Biblical Dinner FAQ’s

Is the Biblical Dinner a Passover Seder?

No. The Biblical Dinner is a non-denominational presentation that incorporates elements of many different ancient feasts including the Passover, focusing especially on the historical Last Supper.

How can my church or organization have a Biblical Dinner?

If you would like host a Biblical Dinner, just click here to email me to request a calendar date. You can check my speaking schedule on my calendar. I highly recommend you consider dates other than the Easter/Passover holidays, as the Biblical Dinner is effective year round.

How much does it cost to present a Biblical Dinner or Galilean Wedding?

All my presentations and ministries are on a love-gift basis only so that anyone wishing to experience this ministry not miss out due to a financial burden.

What does my church/organization need to do to prepare for a Biblical Dinner?

Download and read the setup instructions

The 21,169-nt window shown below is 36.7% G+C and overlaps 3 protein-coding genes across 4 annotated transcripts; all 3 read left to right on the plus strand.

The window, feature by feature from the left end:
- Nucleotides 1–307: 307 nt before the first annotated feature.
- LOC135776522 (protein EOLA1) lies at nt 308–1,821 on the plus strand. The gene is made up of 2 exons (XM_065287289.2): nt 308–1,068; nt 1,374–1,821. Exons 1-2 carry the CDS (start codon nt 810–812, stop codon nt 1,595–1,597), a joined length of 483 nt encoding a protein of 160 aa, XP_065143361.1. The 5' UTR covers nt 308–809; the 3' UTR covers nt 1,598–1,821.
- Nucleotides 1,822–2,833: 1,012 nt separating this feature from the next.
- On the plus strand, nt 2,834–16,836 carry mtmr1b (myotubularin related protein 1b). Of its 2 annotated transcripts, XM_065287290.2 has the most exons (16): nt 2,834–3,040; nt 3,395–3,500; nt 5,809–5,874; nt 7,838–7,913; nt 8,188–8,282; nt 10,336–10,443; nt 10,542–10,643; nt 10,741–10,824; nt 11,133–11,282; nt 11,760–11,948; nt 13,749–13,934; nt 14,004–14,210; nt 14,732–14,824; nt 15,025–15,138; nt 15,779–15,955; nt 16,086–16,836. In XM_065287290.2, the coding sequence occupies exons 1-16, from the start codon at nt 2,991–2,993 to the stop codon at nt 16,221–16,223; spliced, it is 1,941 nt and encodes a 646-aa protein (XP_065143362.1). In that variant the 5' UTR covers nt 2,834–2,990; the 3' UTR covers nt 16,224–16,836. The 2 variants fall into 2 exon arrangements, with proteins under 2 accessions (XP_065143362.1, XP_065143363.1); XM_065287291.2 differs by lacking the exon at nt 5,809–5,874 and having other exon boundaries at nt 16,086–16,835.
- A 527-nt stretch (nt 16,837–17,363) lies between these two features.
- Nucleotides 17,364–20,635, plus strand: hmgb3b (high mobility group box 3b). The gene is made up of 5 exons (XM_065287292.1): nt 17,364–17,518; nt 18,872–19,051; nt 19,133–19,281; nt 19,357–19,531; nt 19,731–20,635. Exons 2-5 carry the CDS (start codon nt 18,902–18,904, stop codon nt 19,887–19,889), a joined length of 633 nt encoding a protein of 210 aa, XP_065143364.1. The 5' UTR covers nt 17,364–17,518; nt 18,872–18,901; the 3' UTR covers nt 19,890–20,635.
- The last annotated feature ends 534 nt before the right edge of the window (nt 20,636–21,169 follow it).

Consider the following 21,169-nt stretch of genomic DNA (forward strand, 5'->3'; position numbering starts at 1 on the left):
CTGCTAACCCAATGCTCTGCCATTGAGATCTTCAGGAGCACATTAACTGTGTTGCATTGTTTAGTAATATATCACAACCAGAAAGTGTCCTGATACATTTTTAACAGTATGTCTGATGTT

Typically, the church or organization presenting the Dinner will purchase the food and supplies (found in “Biblical Dinner Setup Information”), because you will know where to obtain items locally at the best prices. The cost per person is usually around $5-$10 depending on local prices and food choices.

If you are within driving distance (about six hours or less), I can bring most of the supplies (not including food) for the presentation. If I fly to your area, I am limited to bringing only certain necessary props.

How far will Jay travel to present a Biblical Dinner?

I will gladly travel locally, regionally, nationally, and internationally to present a Biblical Dinner. If you cannot afford travel costs, I will still come without obligation—just ask. For multiple-day or international presentations, try to arrange your dates several months in advance—as a full-time pastor my absences from my church are somewhat limited.

What is the music playing in the background during the presentation?

Most of the music I use is from a CD/download called Ancient Echoes—Music from the time of Jesus and Jerusalem’s Second Temple  by the San Antonio Vocal Arts Ensemble. It was a research project into the music at the time of Jesus played on reproductions of original instruments. It’s not easy listening, but it may be as close as you can get to being there. I removed certain songs from my playlist because, though sung in Hebrew, I found the lyrics too “new-agey”, and I replaced them with some similar-sounding Turkish dances by Omar Faruk Tekbilek.